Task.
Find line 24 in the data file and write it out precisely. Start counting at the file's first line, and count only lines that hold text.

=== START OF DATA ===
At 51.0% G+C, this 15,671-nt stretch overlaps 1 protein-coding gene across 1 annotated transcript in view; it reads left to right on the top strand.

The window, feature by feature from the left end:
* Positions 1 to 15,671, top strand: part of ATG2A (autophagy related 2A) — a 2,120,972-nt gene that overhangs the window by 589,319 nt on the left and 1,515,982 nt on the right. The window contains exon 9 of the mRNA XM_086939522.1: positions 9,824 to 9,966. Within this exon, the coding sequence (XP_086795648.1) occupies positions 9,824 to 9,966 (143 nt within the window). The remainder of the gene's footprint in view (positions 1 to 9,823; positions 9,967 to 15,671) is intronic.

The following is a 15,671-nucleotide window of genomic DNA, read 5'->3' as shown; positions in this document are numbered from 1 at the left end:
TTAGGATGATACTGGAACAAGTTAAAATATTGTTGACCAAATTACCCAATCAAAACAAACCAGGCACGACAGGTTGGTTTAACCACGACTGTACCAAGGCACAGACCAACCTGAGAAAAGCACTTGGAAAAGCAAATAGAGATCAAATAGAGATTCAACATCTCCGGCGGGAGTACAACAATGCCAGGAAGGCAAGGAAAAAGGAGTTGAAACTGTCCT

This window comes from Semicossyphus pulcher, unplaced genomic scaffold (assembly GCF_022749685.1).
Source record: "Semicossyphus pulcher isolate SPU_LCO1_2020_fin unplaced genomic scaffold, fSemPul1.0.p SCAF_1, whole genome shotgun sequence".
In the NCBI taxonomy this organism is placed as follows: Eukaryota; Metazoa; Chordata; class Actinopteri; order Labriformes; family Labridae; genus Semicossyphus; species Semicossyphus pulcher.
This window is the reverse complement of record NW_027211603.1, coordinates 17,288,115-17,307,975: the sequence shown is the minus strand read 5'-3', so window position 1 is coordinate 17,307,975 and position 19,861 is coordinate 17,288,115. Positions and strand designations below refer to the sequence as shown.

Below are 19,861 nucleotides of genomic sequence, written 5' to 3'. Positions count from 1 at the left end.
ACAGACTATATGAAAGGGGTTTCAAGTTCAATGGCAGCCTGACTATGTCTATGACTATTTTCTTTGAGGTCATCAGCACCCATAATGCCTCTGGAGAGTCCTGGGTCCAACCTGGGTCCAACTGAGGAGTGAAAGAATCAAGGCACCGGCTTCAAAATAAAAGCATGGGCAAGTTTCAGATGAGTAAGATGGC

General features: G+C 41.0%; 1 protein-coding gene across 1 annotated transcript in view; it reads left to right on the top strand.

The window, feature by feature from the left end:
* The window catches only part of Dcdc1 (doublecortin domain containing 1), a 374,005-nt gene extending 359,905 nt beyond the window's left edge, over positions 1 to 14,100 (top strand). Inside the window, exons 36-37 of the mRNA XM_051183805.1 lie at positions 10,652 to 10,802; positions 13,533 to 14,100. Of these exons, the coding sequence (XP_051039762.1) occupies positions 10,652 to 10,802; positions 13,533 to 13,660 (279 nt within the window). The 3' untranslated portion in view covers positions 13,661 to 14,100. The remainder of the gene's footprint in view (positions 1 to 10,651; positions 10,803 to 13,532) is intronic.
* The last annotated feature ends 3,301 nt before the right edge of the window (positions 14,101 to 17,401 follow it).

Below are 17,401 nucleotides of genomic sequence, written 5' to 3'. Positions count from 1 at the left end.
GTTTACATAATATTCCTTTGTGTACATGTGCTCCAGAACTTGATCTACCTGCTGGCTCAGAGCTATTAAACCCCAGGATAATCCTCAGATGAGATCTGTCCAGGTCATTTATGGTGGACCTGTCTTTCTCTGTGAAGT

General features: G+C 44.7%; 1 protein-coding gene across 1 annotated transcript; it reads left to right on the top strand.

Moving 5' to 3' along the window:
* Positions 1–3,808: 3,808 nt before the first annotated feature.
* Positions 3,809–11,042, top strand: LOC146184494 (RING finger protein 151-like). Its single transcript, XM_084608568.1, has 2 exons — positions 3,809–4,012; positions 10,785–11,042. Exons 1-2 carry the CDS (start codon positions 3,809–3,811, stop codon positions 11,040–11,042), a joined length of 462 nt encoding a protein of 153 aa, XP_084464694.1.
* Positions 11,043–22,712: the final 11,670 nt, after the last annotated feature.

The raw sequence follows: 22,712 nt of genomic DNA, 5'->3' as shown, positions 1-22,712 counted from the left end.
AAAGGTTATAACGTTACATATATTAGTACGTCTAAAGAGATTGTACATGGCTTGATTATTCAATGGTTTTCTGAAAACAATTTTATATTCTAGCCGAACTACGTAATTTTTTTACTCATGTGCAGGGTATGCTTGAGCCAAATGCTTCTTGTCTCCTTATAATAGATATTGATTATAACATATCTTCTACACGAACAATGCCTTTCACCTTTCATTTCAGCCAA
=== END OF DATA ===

AAAGGTTATAACGTTACATATATTAGTACGTCTAAAGAGATTGTACATGGCTTGATTATTCAATGGTTTTCTGAAAACAATTTTATATTCTAGCCGAACTACGTAATTTTTTTACTCATGTGCAGGGTATGCTTGAGCCAAATGCTTCTTGTCTCCTTATAATAGATATTGATTATAACATATCTTCTACACGAACAATGCCTTTCACCTTTCATTTCAGCCAA